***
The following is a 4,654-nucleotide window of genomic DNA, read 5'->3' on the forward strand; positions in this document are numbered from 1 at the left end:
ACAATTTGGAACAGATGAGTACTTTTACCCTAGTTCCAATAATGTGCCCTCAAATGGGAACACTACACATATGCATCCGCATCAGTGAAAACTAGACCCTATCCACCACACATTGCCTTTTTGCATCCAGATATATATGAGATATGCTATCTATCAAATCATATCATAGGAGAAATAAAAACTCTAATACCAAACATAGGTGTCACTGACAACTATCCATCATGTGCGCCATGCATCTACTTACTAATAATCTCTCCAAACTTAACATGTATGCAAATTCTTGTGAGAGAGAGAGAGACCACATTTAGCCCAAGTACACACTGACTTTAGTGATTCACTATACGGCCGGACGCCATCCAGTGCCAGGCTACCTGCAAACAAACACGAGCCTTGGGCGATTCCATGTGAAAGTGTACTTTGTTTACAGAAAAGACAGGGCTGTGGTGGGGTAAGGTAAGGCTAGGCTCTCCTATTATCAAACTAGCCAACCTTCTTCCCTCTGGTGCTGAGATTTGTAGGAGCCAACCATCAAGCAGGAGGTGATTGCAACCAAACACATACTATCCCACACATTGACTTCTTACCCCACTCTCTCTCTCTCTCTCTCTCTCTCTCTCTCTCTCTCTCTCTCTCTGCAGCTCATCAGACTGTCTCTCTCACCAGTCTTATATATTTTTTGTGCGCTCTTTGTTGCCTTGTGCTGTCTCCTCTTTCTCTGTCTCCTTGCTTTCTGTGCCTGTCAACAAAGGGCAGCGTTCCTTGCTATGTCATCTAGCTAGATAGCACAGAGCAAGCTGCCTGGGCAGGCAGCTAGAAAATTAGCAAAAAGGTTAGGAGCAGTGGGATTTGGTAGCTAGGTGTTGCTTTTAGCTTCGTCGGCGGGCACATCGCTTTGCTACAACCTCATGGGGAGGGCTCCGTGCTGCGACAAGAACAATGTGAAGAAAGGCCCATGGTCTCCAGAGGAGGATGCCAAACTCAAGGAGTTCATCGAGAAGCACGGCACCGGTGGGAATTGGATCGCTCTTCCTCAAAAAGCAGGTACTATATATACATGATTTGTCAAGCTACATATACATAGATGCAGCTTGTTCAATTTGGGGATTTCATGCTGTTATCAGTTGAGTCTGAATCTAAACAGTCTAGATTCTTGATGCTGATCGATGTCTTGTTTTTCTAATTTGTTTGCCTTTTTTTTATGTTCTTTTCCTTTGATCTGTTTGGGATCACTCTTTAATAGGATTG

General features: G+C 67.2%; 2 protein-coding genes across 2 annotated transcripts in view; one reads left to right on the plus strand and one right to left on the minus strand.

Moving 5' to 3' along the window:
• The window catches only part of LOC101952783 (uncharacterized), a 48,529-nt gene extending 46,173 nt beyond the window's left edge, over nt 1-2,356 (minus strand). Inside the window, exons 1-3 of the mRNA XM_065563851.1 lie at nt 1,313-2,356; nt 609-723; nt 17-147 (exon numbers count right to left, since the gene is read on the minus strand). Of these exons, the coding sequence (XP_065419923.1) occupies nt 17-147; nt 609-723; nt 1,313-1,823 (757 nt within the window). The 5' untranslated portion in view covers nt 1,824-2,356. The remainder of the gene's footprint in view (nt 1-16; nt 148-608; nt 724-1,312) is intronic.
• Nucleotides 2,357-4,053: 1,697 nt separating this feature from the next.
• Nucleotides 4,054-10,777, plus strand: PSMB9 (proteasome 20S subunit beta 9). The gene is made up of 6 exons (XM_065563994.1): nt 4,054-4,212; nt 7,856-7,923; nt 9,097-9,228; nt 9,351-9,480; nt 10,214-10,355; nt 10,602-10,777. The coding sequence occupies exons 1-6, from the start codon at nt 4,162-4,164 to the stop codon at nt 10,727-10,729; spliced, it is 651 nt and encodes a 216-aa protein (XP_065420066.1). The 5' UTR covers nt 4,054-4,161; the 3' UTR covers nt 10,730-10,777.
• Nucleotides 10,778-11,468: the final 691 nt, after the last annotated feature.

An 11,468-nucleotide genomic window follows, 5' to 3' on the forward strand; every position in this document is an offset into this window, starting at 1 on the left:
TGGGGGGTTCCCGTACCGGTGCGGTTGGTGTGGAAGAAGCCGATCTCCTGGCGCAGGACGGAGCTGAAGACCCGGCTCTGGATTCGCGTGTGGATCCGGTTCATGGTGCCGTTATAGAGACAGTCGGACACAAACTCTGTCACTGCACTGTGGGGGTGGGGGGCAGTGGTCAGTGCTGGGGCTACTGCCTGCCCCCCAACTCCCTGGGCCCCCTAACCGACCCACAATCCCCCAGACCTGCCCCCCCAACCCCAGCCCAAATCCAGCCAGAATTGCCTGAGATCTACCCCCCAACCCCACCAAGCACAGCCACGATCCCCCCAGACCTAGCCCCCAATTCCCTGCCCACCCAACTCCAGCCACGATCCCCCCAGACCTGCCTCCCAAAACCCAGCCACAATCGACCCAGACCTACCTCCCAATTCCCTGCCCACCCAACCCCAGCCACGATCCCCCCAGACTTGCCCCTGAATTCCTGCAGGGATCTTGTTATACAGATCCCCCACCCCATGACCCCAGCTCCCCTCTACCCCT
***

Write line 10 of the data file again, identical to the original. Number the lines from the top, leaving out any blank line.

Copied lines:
TGGGGGGTTCCCGTACCGGTGCGGTTGGTGTGGAAGAAGCCGATCTCCTGGCGCAGGACGGAGCTGAAGACCCGGCTCTGGATTCGCGTGTGGATCCGGTTCATGGTGCCGTTATAGAGACAGTCGGACACAAACTCTGTCACTGCACTGTGGGGGTGGGGGGCAGTGGTCAGTGCTGGGGCTACTGCCTGCCCCCCAACTCCCTGGGCCCCCTAACCGACCCACAATCCCCCAGACCTGCCCCCCCAACCCCAGCCCAAATCCAGCCAGAATTGCCTGAGATCTACCCCCCAACCCCACCAAGCACAGCCACGATCCCCCCAGACCTAGCCCCCAATTCCCTGCCCACCCAACTCCAGCCACGATCCCCCCAGACCTGCCTCCCAAAACCCAGCCACAATCGACCCAGACCTACCTCCCAATTCCCTGCCCACCCAACCCCAGCCACGATCCCCCCAGACTTGCCCCTGAATTCCTGCAGGGATCTTGTTATACAGATCCCCCACCCCATGACCCCAGCTCCCCTCTACCCCT